Max Bögl, a giant in its industry and one of the largest construction, technology, and service companies in the German construction industry, is building what is currently the newest and most modern plant for Tesla in Brandenburg/Grünheide and has brought Schmidbauer on board as a "relieving helper" – an order that is quite demanding and that Schmidbauer successfully masters. "We are very pleased to be part of such a big project," says Schmidbauer project manager Alexander Lerch, who represents the company on the large job site.
In keeping with Tesla's philosophy, construction is a constant process of learning and optimization which is why the small buildings were build in the beginning of the project. Between time management and approvals, there is also quite a bit of concrete mass to handle. The building is largely created from precast concrete elements which are delivered by rail directly from the Max Bögl plant in Sengenthal and Hamminkeln. The station logistics are completely managed by Schmidbauer.
Among other things, the tasks include unloading rail cars and trucks, storage, and the transport of precast concrete components to the construction site. Schmidbauer has a lot to offer – in the truest sense: A total of 710 tons of crawler cranes and 14 men per shift are needed to cope with the undertaking. A C2500, a S5500, and a LR 1280 are used with main boom as well as a 6-axle SPMT with PPU.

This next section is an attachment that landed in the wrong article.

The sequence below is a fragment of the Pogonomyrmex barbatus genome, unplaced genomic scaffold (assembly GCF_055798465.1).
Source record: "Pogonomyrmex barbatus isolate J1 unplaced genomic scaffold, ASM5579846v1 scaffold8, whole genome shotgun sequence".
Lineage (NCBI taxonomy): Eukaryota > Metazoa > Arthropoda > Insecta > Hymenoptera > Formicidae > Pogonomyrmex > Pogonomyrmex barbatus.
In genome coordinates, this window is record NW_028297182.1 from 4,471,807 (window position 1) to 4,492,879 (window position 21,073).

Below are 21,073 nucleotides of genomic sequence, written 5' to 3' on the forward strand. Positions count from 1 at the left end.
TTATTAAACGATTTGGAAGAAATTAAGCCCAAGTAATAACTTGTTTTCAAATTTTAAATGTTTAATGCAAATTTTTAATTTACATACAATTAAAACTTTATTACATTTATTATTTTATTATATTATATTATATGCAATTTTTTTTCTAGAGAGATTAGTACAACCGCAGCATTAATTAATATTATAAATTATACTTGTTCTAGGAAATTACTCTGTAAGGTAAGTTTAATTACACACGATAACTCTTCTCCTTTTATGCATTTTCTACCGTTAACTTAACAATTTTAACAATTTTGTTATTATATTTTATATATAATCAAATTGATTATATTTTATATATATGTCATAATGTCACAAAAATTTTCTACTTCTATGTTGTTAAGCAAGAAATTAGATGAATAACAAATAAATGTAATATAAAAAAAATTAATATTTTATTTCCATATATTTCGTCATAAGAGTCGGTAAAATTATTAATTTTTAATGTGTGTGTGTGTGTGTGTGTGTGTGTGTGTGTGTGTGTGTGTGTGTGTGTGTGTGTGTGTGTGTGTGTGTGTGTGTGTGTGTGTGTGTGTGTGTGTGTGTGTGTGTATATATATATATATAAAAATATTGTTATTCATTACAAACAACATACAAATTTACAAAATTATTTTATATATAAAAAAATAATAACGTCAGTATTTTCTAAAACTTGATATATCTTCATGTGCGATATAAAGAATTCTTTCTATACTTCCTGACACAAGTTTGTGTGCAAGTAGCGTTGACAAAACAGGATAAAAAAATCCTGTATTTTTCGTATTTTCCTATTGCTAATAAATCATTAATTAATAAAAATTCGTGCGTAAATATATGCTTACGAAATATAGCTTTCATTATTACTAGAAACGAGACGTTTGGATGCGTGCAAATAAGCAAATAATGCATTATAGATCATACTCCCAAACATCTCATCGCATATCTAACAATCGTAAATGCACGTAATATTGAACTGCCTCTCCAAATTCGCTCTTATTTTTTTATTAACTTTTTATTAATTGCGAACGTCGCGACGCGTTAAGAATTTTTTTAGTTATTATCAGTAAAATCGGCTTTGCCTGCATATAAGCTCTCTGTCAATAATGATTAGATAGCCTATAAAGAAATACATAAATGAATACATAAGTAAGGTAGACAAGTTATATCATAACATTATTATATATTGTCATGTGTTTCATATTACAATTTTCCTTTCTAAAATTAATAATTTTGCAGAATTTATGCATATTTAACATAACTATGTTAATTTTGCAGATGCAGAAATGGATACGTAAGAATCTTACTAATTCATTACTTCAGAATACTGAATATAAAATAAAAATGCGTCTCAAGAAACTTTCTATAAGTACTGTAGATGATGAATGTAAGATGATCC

Schmidbauer's principle of "relieving on all levels" is implemented in 24/6 modell. The rail wagons are unloaded by means of a crawler crane. Professional equipment technology, skilled personnel, and special lifting gear for handling the components are provided by Schmidbauer to actively support the construction project.
500,000 cars of the new Model Tesla Y SUV will soon be built here, creating 12,000 new jobs. Being part of such a project is a "gigantic" experience for everyone involved.
- LR 1280
- Kobelco C2500
- Sennebogen S5500
- 6-Axes-SPMT + PPU
Location: Grünheide/Berlin, Germany
Period: since October 2020
Learn more about the gigantic operation here: